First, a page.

Lung asbestos content in lung reseacted for primary lung cancer

Wright, C.M., Bowman, R. V., Tan, M.E., Maria Martins, McLachlan, R.E., Passmore, L.H., Windsor, M.N., Clarke, B.E., Duhig, E.E., Mahar, A.M. and Fong, K. M. (2008) Lung asbestos content in lung reseacted for primary lung cancer. Journal of Thoracic Oncology, 3 6: 569-576. doi:10.1097/JTO.0b013e318174e046


Author Wright, C.M.
Bowman, R. V.
Tan, M.E.
Maria Martins
McLachlan, R.E.
Passmore, L.H.
Windsor, M.N.
Clarke, B.E.
Duhig, E.E.
Mahar, A.M.
Fong, K. M.
Title Lung asbestos content in lung reseacted for primary lung cancer
Journal name Journal of Thoracic Oncology   Check publisher's open access policy
ISSN 1556-0864
Publication date 2008-06-01
Year available 2008
Sub-type Article (original research)
DOI 10.1097/JTO.0b013e318174e046
Open Access Status Not yet assessed
Volume 3
Issue 6
Start page 569
End page 576
Total pages 8
Place of publication United States
Publisher Lippincott Williams & Wilkins
Language eng
Subject C1
920115 Respiratory System and Diseases (incl. Asthma)
110203 Respiratory Diseases
111299 Oncology and Carcinogenesis not elsewhere classified
Abstract Introduction: The majority of Australia's burden of lung cancer occurs in current or former tobacco smokers. To determine the possible contribution of asbestos exposure in Australians presenting with primary lung cancer, we measured lung asbestos content in cases resected consecutively at a single cardio-thoracic hospital. Methods: Asbestos bodies were quantified by lung tissue digestion, filtration, and light microscopy, and were correlated with exposure questionnaires and clinicopathological features. Results: We demonstrate high intrarater reproducibility and interrater reliability using these methods. In 463 patients with resected primary lung cancers, asbestos content ranged from 0 to 749 asbestos bodies per gram wet weight (AB/gww). Forty-eight percent of patients had no asbestos bodies identified. One-third had less than or equal to 20 AB/gww (a level previously found to be consistent with urban dwelling). Nineteen percent had lung content in excess of this level. Only 20 cases had AB >100/gww, approximately equivalent to the Helsinki threshold for attribution of lung cancer to asbestos. Median asbestos body counts were higher in patients who reported previous asbestos exposure than in those who reported no exposure. A subgroup of cases gave detailed exposure histories that did not predict presence or absence of asbestos bodies in men or women. In cases with cumulative tobacco exposure less than 20 pack-years, asbestos body counts exceeding 20 AB/gww were overrepresented. Conclusions: We found that the majority of patients with primary lung cancer at a single Australian center have detectable asbestos in resected lung tissue, but fiber burdens are generally low. The contributory role of this low-level asbestos exposure in causing lung cancer remains uncertain.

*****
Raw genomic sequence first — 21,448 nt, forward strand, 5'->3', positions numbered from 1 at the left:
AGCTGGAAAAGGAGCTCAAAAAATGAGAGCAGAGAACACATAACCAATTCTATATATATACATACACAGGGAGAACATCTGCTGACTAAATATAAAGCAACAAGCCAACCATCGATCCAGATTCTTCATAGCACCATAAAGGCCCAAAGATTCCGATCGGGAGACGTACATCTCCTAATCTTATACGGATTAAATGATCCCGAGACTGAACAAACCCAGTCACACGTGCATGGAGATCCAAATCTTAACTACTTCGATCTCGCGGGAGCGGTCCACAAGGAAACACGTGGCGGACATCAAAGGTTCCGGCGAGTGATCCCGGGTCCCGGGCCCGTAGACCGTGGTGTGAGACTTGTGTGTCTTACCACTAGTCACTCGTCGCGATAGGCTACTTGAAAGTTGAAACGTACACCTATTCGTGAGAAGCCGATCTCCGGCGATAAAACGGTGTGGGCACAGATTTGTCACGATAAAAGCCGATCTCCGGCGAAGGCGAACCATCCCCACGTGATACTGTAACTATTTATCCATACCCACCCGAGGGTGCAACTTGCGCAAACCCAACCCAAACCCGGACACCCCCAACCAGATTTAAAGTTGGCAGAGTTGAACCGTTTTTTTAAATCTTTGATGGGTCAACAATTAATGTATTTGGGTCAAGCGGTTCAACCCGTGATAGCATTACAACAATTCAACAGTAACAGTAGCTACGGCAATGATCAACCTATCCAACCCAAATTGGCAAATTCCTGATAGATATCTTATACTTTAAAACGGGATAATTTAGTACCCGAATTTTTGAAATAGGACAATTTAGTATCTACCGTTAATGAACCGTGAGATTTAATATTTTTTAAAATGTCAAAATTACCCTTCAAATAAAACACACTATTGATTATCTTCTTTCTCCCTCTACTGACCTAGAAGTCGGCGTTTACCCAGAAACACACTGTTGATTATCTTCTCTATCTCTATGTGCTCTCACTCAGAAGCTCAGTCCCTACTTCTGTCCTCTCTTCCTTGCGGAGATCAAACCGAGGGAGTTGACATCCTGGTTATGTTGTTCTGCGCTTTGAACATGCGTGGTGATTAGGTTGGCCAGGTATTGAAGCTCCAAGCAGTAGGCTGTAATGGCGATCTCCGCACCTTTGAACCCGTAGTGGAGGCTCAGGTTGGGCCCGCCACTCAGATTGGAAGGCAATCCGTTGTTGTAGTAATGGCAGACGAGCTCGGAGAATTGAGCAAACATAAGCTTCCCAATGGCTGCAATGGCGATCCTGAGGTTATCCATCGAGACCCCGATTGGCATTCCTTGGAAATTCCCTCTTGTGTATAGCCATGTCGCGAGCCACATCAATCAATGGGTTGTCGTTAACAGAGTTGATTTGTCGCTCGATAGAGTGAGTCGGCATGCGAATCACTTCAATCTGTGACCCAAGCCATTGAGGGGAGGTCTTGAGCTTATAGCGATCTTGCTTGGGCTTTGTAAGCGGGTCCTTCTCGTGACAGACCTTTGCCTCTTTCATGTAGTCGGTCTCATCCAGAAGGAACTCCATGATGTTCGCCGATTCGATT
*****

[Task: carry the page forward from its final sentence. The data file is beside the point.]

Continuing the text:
Keyword Oncology
Respiratory System
Oncology
Respiratory System
ONCOLOGY
RESPIRATORY SYSTEM
Q-Index Code C1
Q-Index Status Confirmed Code
Institutional Status UQ

Document type: Journal Article
Sub-type: Article (original research)
Collections: 2009 Higher Education Research Data Collection
School of Medicine Publications
 
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Created: Wed, 08 Apr 2009, 22:03:42 EST by Amanda Jones on behalf of School of Medicine